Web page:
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Libyan rebels send brigade to negotiate surrender of Sirte

After taking the oil towns of Brega and Ras Lanuf, Libyan rebels are trying to persuade Sirte residents to lay down their arms. The city, Qaddafi's hometown, is one of the regime's last holdouts.

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A rebel fighter reloads ammunition belts at Tripoli International Airport outside Friday. British warplanes struck a large bunker Friday in Muammar Qaddafi's hometown of Sirte, his largest remaining stronghold, as NATO turned its attention to loyalist forces trying to hold back advancing Libyan rebels in the area.

Sergey Ponomarev/AP

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As Libyan rebels fight for the last remaining pockets of Tripoli still in the hands of Qaddafi loyalists, their eastern comrades are negotiating for a handover of Sirte – Qaddafi's hometown and one of the last cities held by his supporters.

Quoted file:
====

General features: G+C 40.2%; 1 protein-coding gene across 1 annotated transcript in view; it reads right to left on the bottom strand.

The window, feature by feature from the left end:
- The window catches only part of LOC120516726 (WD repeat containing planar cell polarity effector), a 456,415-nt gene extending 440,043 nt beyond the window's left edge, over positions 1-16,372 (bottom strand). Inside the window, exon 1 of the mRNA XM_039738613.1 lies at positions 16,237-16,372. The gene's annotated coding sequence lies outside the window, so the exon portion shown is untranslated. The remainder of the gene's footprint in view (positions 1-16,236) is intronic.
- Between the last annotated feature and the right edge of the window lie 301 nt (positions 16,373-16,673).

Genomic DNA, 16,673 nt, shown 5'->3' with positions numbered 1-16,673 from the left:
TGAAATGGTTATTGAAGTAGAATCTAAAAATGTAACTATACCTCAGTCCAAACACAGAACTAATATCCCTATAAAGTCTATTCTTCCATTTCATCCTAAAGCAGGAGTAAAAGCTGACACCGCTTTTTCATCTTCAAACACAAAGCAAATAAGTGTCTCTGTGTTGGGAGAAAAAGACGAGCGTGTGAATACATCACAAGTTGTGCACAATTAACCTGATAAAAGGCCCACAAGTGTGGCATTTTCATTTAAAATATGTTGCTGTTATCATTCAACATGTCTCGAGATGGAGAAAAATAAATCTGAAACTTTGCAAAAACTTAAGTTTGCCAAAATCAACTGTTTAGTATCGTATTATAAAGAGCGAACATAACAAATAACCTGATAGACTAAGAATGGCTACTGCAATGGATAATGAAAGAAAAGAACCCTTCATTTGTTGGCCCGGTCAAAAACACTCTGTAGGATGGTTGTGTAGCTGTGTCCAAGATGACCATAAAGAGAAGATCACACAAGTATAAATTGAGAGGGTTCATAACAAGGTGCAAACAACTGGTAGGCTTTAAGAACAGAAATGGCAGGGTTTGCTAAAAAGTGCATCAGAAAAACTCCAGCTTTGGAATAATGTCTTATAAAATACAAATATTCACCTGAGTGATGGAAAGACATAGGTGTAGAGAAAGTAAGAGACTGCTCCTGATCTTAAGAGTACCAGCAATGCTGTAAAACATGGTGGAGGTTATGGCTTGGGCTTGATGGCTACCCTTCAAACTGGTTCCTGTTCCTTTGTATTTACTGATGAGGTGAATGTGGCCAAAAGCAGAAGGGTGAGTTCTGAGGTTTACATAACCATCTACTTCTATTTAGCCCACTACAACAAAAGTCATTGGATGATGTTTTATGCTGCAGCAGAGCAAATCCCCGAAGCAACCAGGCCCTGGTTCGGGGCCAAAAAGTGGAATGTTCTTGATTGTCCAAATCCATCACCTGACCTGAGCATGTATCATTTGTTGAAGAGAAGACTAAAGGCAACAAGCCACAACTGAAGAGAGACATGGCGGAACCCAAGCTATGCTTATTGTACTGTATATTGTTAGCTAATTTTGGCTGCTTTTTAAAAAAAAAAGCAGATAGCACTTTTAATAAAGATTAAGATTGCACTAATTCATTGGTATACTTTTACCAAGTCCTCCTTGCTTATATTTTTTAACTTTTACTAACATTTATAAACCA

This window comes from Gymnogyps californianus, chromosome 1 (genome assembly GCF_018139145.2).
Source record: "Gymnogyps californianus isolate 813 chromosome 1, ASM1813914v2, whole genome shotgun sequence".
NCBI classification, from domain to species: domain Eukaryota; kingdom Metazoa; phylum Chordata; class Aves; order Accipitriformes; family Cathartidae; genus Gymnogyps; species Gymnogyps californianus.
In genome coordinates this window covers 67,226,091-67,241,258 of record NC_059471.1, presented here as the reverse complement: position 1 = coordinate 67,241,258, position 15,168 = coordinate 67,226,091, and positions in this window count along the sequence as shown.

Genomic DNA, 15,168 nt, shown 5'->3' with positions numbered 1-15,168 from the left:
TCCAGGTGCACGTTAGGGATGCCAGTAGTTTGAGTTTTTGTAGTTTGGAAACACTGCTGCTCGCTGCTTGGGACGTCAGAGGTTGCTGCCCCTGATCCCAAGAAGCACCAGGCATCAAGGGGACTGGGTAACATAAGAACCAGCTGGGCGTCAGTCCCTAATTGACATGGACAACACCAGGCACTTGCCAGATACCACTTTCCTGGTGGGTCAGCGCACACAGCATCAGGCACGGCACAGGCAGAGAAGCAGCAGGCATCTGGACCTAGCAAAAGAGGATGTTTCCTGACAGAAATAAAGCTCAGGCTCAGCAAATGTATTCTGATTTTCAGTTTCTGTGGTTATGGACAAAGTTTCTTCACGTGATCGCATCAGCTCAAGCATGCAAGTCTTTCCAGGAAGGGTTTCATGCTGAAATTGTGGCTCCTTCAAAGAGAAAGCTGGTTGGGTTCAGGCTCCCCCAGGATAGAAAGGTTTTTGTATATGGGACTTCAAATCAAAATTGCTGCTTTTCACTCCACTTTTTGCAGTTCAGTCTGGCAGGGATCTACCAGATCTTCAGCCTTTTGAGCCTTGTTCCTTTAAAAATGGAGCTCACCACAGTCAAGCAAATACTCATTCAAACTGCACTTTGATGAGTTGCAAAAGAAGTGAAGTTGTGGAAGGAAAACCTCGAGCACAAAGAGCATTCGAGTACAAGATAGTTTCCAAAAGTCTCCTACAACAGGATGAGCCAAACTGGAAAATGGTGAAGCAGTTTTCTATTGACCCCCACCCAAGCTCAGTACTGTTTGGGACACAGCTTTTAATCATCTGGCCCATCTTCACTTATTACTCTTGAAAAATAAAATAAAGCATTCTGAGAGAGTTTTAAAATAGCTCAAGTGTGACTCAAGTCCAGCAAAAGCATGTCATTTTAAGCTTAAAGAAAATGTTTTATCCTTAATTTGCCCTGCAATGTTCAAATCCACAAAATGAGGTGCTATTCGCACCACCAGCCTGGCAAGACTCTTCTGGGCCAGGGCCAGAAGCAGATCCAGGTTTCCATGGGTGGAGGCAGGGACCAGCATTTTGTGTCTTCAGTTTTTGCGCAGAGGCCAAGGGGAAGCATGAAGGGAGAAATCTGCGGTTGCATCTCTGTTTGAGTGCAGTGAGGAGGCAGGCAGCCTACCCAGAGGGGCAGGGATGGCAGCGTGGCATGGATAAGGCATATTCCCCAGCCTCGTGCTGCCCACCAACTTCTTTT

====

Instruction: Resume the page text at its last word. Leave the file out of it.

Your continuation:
A brigade of rebel fighters originally from Sirte was sent to negotiate with tribal elders to persuade the town to lay down its arms and avoid a bloody battle.

“These are sons talking to their fathers,” says rebel fighter Bashir Budufira, leader of the Ajdabiyah Martyrs Brigade.

“I think 75 percent of the people there want a peaceful solution, but there are some people from Qaddafi’s tribe and they’re not going to surrender," he adds. "They have committed murder, so they’re afraid they’re going to be punished if they give up.”

If rebels manage a takeover of Sirte, it will cap an impressive advance westward from the eastern city of Benghazi that saw key victories in the oil towns of Brega and Ras Lanuf.

The road leading west from Brega is full of holes from bombardments, and littered with burned out tanks, overturned cars, and discarded boxes that held rockets and ammunition, the signs of the rebels' push east.

Victory in Brega, Ras Lanuf

Rebel fighters who have just returned from the front lines describe how they finally dislodged Qaddafi’s forces from the strategic oil town of Brega after months of stalemate, the rebel advance impeded by the landmines laid by Qaddafi forces and a desire to protect oil infrastructure.

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